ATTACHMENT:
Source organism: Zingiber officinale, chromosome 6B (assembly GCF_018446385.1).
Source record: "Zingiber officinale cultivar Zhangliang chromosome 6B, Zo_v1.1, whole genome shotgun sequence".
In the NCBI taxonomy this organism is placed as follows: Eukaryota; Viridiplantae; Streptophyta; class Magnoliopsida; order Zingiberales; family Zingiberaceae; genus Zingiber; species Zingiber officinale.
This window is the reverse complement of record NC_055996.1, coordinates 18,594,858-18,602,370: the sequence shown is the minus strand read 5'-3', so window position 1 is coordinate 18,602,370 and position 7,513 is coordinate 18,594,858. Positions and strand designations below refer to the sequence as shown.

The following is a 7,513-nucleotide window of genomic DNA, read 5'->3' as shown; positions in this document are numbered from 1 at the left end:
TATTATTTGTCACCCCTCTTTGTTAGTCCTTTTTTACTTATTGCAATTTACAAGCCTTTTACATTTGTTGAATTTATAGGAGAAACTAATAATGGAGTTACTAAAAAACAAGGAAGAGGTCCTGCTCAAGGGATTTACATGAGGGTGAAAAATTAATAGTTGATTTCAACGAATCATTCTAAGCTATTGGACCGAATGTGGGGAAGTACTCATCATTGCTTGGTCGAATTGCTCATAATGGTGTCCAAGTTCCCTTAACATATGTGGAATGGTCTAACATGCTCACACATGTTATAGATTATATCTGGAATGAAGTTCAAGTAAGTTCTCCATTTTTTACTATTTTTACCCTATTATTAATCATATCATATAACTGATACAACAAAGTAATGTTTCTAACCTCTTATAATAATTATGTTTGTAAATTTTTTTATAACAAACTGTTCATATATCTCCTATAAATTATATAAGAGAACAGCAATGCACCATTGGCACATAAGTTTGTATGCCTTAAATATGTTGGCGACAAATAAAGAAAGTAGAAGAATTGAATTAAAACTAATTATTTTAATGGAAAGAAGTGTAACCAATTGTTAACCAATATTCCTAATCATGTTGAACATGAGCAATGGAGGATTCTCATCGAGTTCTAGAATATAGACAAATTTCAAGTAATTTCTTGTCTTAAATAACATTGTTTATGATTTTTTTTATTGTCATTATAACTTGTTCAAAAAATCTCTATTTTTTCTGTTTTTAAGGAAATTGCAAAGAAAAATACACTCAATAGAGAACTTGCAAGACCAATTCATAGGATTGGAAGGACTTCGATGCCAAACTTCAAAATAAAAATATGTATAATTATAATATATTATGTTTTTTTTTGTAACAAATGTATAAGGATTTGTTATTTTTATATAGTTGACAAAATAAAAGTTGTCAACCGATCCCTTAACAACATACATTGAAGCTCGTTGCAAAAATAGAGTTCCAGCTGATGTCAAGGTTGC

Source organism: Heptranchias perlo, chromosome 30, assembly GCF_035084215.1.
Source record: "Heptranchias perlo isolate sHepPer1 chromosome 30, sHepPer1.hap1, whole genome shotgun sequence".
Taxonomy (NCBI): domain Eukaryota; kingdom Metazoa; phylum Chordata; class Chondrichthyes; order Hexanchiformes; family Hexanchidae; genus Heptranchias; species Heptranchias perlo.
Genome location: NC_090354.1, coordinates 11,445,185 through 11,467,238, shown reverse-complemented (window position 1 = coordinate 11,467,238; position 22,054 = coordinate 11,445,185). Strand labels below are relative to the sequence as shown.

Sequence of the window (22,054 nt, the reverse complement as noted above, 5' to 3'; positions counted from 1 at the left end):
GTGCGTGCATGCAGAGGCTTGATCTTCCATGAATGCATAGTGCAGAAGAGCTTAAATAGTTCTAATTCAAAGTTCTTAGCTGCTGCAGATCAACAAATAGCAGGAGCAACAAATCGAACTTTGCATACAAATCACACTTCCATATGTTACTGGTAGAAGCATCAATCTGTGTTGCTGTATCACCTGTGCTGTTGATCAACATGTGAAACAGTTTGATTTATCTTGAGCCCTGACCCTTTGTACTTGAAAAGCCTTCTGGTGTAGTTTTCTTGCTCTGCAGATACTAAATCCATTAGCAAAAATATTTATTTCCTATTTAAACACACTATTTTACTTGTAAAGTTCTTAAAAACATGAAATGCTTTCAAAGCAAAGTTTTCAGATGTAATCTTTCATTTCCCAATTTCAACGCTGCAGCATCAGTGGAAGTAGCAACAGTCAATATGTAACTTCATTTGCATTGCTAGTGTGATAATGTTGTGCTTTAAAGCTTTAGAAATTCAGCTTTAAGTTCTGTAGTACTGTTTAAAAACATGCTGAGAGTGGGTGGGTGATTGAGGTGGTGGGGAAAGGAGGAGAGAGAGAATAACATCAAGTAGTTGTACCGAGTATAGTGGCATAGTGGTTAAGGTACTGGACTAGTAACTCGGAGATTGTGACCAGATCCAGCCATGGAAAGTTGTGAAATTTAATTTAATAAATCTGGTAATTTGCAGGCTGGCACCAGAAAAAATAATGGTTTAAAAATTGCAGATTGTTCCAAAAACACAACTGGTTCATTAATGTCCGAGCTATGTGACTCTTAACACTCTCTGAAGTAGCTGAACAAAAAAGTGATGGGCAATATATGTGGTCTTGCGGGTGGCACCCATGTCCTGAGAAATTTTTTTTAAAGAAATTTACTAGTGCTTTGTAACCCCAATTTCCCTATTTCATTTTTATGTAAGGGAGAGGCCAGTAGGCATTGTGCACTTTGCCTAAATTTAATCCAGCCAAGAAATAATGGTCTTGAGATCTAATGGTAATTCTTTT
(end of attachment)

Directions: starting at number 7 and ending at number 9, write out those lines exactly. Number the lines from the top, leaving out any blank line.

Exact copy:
Source organism: Heptranchias perlo, chromosome 30, assembly GCF_035084215.1.
Source record: "Heptranchias perlo isolate sHepPer1 chromosome 30, sHepPer1.hap1, whole genome shotgun sequence".
Taxonomy (NCBI): domain Eukaryota; kingdom Metazoa; phylum Chordata; class Chondrichthyes; order Hexanchiformes; family Hexanchidae; genus Heptranchias; species Heptranchias perlo.